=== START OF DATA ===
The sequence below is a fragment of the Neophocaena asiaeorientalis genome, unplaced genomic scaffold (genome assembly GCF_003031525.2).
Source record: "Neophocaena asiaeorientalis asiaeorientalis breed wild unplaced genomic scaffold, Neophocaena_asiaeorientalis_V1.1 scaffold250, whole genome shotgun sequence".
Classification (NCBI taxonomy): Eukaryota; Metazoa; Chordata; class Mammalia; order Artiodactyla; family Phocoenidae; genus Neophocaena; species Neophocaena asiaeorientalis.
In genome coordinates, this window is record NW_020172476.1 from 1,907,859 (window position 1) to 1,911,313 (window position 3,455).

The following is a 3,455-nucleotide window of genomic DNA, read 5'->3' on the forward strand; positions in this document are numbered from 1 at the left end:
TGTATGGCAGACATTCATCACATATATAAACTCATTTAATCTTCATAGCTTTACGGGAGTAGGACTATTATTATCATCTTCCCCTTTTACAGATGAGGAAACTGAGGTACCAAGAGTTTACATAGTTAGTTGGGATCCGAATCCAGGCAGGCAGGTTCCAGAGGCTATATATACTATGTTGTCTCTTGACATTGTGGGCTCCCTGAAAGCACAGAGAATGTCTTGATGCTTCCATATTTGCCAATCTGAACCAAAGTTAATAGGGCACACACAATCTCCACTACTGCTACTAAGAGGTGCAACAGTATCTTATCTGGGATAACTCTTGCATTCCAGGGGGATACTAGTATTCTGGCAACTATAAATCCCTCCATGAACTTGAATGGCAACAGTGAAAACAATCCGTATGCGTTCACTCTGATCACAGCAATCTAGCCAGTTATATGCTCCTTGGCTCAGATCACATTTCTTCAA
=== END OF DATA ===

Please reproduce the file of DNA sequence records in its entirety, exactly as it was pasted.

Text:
The sequence below is a fragment of the Neophocaena asiaeorientalis genome, unplaced genomic scaffold (genome assembly GCF_003031525.2).
Source record: "Neophocaena asiaeorientalis asiaeorientalis breed wild unplaced genomic scaffold, Neophocaena_asiaeorientalis_V1.1 scaffold250, whole genome shotgun sequence".
Classification (NCBI taxonomy): Eukaryota; Metazoa; Chordata; class Mammalia; order Artiodactyla; family Phocoenidae; genus Neophocaena; species Neophocaena asiaeorientalis.
In genome coordinates, this window is record NW_020172476.1 from 1,907,859 (window position 1) to 1,911,313 (window position 3,455).

The following is a 3,455-nucleotide window of genomic DNA, read 5'->3' on the forward strand; positions in this document are numbered from 1 at the left end:
TGTATGGCAGACATTCATCACATATATAAACTCATTTAATCTTCATAGCTTTACGGGAGTAGGACTATTATTATCATCTTCCCCTTTTACAGATGAGGAAACTGAGGTACCAAGAGTTTACATAGTTAGTTGGGATCCGAATCCAGGCAGGCAGGTTCCAGAGGCTATATATACTATGTTGTCTCTTGACATTGTGGGCTCCCTGAAAGCACAGAGAATGTCTTGATGCTTCCATATTTGCCAATCTGAACCAAAGTTAATAGGGCACACACAATCTCCACTACTGCTACTAAGAGGTGCAACAGTATCTTATCTGGGATAACTCTTGCATTCCAGGGGGATACTAGTATTCTGGCAACTATAAATCCCTCCATGAACTTGAATGGCAACAGTGAAAACAATCCGTATGCGTTCACTCTGATCACAGCAATCTAGCCAGTTATATGCTCCTTGGCTCAGATCACATTTCTTCAA